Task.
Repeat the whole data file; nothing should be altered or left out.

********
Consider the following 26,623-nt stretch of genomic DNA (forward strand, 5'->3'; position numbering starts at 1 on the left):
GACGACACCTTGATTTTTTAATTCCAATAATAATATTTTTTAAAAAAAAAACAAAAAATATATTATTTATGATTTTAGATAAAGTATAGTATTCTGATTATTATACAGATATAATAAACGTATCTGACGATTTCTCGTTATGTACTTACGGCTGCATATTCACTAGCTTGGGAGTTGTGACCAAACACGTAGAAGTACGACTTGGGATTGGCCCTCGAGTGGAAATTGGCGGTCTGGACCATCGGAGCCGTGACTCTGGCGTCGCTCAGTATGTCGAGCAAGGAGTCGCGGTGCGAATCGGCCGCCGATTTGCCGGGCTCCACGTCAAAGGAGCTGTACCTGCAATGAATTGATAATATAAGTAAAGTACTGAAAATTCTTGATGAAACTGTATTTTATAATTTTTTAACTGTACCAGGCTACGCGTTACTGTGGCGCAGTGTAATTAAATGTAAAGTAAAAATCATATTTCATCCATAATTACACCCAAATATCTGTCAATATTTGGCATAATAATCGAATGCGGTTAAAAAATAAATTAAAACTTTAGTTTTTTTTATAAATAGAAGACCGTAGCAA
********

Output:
Consider the following 26,623-nt stretch of genomic DNA (forward strand, 5'->3'; position numbering starts at 1 on the left):
GACGACACCTTGATTTTTTAATTCCAATAATAATATTTTTTAAAAAAAAAACAAAAAATATATTATTTATGATTTTAGATAAAGTATAGTATTCTGATTATTATACAGATATAATAAACGTATCTGACGATTTCTCGTTATGTACTTACGGCTGCATATTCACTAGCTTGGGAGTTGTGACCAAACACGTAGAAGTACGACTTGGGATTGGCCCTCGAGTGGAAATTGGCGGTCTGGACCATCGGAGCCGTGACTCTGGCGTCGCTCAGTATGTCGAGCAAGGAGTCGCGGTGCGAATCGGCCGCCGATTTGCCGGGCTCCACGTCAAAGGAGCTGTACCTGCAATGAATTGATAATATAAGTAAAGTACTGAAAATTCTTGATGAAACTGTATTTTATAATTTTTTAACTGTACCAGGCTACGCGTTACTGTGGCGCAGTGTAATTAAATGTAAAGTAAAAATCATATTTCATCCATAATTACACCCAAATATCTGTCAATATTTGGCATAATAATCGAATGCGGTTAAAAAATAAATTAAAACTTTAGTTTTTTTTATAAATAGAAGACCGTAGCAA